The Department of Labor filed an appeal on Friday after a Texas federal judge ruled that the agency violated the Administrative Procedure Act by postponing and later withdrawing a Trump-era rule that clarified when workers are considered independent contractors versus employees.
In early January 2021, the Trump administration issued a rule that sought to clarify the definition of “independent contractor” under the Fair Labor Standards Act. The rule was scheduled to take effect on March 8, 2021.
When President Biden took office at the end of January, the White House issued
a memorandum directing federal agencies to postpone the effective dates of rules that had been published in the Federal Register but had not yet taken effect.
After postponing the effective date of the independent contractor rule for 60 days until May 7, 2021, it was repealed by the DOL the day before it was scheduled to take effect.
A number of trade groups, including the Coalition for Workforce Innovation, Associated Builders and Contractors of Southeast Texas, and Associated Builders and Contractors, filed a lawsuit against the DOL in March 2021, and the Financial Services Institute joined in filing an amended complaint in May 2021.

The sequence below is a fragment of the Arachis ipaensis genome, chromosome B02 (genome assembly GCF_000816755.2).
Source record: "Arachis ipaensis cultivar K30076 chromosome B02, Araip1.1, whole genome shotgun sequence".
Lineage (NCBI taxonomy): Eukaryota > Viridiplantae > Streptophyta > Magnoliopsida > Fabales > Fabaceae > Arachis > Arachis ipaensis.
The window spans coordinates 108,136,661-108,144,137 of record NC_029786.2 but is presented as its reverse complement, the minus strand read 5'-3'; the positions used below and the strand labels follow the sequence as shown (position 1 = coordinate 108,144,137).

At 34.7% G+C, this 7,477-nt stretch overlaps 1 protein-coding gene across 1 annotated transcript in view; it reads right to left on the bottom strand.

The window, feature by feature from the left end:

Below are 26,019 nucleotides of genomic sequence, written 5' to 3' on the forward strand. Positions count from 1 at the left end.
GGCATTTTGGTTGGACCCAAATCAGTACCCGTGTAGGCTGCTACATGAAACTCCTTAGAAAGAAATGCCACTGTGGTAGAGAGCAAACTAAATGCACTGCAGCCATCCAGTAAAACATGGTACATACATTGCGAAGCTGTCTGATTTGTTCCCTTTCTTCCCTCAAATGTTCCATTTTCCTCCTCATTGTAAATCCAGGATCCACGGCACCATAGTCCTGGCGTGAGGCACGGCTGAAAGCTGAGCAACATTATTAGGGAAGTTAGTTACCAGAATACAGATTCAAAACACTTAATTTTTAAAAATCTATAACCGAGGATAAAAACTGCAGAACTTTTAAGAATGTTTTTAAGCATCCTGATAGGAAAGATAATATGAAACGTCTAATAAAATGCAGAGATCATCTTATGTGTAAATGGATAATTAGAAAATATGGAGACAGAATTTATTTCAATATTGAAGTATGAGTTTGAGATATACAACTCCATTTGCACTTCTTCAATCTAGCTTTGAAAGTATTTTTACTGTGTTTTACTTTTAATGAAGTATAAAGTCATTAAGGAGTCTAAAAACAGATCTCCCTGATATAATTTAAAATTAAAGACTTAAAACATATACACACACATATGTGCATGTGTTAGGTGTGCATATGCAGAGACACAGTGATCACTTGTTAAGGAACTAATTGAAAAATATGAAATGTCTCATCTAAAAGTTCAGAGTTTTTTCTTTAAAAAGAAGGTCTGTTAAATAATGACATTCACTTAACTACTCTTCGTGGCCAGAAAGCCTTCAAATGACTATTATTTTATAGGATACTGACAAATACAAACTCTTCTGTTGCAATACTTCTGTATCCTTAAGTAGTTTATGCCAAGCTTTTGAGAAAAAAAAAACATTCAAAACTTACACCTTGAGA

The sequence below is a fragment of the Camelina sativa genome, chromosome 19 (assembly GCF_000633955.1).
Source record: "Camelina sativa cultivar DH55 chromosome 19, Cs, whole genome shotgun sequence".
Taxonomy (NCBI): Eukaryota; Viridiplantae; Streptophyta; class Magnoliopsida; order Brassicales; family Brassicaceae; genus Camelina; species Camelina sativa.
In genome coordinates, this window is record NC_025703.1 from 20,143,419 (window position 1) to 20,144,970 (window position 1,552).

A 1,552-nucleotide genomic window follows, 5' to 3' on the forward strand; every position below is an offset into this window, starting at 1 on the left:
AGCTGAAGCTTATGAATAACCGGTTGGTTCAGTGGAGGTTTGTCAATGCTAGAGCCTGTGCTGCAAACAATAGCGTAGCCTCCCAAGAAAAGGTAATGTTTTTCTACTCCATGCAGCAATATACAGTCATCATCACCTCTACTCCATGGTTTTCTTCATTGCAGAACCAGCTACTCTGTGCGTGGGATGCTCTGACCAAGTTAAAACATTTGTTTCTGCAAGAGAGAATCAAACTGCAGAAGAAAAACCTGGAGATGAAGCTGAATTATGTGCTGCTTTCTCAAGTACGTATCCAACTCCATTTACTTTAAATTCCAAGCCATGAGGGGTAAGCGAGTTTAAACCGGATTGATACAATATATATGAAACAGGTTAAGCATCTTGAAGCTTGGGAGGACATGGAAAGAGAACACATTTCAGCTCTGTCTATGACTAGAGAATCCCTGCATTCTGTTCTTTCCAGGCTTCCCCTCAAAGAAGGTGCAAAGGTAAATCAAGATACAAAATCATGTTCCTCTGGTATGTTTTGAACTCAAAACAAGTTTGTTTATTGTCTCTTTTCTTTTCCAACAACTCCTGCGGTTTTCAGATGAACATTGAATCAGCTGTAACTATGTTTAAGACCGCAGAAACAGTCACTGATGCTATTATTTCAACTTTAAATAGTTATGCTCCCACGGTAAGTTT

“We are disappointed in the DOL’s decision to appeal the district court ruling,” said Dale Brown, president and chief executive officer of the Financial Services Institute. “The DOL’s independent contractor rule provides much-needed certainty to independent financial advisors who have chosen to be independent contractors so that they can operate their own business and better serve their clients within their communities. We plan to continue working to defend our members’ independent contractor status through the appeal process.”
The Financial Services Institute represents independent financial advisors and independent financial services firms.